ANALYSIS: Turnovers Doom Bears in Finale

California's turnover issues let rival Stanford pull away at crucial points, and now, the Bears have to depend on others to finalize their seeding for the Pac-12 Tournament.



BERKELEY -- Forget the obvious from California's rough 83-70 loss to Stanford on Wednesday night. Forget the fight that stopped the game, the plethora of fouls called (40 total, 13 technical, 1 intentional). Forget the 5 total ejections. The Bears lost control of the game way before that.

Focus on another ugly number: 14. As in, 14 turnovers committed by the home team -- 9 in the second half. The sheer number of turnovers is astounding in itself, given how well Cal's veteran guards -- juniors Justin Cobbs and Allen Crabbe, along with senior Brandon Smith -- have played through the Bears' now-extinct 7-game winning streak. Instead, a good chunk of turnovers were just lost possessions, as a result of the ball being mishandled. Those same three veteran guards accounted for 11 of Cal's 14 turnovers, with the usually-reliable Cobbs committing 8 of them.

"[Cobbs] was not very good with the ball," head coach Mike Montgomery said of his point guard. "He had eight turnovers and some of them were where the ball just came off of his hands.

"We needed leadership and guidance. We turned it over at times when we could have made it interesting. They scored every time in the first part of the second half and really put us in a bind."

The most direct impact came from the 19 points the Cardinal scored off of turnovers alone, many of which came during a second-half stretch that saw Stanford build up a 19-point lead. The indirect result was a buildup of frustration, resulting in the ugly fight that took place with 5:04 left, with the possibility of more suspensions still looming.

Turnovers were an issue from about midway through the first half. The Bears committed 5 first-half turnovers, resulting directly in 7 Stanford points. Combined with the Cardinal shooting 12-from-25 from the field (48%) and 5-for-11 from 3-point range (46%), the Bears found themselves only down 34-31 at halftime.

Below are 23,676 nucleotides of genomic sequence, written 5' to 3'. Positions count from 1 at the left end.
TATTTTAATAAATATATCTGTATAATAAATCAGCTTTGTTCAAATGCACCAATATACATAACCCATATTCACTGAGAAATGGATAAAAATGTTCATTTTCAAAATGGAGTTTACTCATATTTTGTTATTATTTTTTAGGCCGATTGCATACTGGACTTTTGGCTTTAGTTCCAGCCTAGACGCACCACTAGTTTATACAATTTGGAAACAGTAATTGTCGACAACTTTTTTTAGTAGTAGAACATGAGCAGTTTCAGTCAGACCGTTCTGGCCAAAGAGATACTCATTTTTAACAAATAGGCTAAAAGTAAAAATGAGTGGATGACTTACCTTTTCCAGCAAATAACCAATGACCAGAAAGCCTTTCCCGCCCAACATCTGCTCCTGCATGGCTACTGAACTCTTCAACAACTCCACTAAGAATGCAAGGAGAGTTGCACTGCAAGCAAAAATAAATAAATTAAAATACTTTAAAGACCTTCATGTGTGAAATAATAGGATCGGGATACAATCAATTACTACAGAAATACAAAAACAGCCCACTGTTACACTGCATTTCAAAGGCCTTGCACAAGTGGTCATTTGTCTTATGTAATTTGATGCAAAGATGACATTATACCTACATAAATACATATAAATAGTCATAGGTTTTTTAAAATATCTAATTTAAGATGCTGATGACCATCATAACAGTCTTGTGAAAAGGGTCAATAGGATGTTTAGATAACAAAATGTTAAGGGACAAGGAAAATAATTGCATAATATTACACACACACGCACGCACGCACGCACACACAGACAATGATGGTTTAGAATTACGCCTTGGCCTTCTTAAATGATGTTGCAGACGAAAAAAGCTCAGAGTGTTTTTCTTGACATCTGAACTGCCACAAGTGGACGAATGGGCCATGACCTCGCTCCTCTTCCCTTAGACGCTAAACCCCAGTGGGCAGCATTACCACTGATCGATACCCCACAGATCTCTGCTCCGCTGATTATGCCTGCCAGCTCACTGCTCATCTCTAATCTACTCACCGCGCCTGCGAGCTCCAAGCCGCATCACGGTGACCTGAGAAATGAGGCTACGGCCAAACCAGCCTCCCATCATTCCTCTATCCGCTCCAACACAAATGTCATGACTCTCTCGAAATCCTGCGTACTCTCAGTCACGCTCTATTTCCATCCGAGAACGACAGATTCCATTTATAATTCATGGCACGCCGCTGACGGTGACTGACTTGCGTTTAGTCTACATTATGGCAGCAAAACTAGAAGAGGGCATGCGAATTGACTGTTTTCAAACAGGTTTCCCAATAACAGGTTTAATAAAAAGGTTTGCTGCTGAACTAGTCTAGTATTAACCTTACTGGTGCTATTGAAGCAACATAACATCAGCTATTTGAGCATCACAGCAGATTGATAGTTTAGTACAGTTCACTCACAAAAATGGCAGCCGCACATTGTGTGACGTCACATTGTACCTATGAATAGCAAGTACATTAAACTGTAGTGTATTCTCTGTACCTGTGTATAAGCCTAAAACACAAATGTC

The wheels began coming off for Cal right at the beginning of the second half. On the Bears' first possession, Cobbs failed to complete a bounce pass on a planned backdoor cut by Crabbe, resulting in a turnover and a Stanford layup the other way. That fast break kick-started a 21-6 Cardinal run over the next six minutes of play. During that stretch, the Bears trusted handlers would turn the ball over 5 total times, directly resulting in 8 Stanford points.

At that point, Cal found itself trailing 56-37, and the opportunity to creep closer to a Pac-12 regular season championship and the No. 1 seed in Las Vegas for the Pac-12 Tournament already slipping away. Stanford would never come close to relinquishing the lead, as the Bears kept scurrying, turning it over 4 more times in the second half.

What particularly stung for Cal was that offensively, the Bears shot the ball well. Cal topped 50% from the floor (26-for-52) for the third time in conference play. They even shot well from the free throw line (15-for-18, for 83%) and had relatively good shooting nights from Crabbe and Cobbs, who combined to score 48 points on 15-for-27 from the field. The issue was that Stanford simply shot the ball better, and the Bears repeatedly gave up possessions that would result in easy points for the Cardinal.

"They had 19 points off of turnovers," said Montgomery. "That's not a statistic we can live with. We shoot 50 percent for the game. It wasn't like when we took the time to get a shot that we weren't making them. We panicked a little bit and we tried to force action that wasn't there. We turned it over, and they got some stuff."

While the final score was lopsided, Stanford's 19 points off of turnovers made up more than the difference in the end. When you factor in Cal's fouls out of frustration, it becomes more than clear what the difference in the game actually was.

Depending on what happens with UCLA and Oregon this weekend, the Bears' likely will start the Pac-12 Tournament with a 2 or 3-seed next week. Cal still figures to be safe with the NCAA Tournament selection committee, though the Bears' projected seeding come Selection Sunday undoubtedly took a hit with the home loss.

Still, while the regular season is over, there is plenty work to do, starting next week on the Vegas Strip. You can bet that the first objective that Montgomery will emphasize is not just to keep cool, but to protect the basketball. If Cal can start with that, then they will have their shots to advance.

Perhaps, the Bears can make their Vegas trip a bit less forgettable than their last regular season game.

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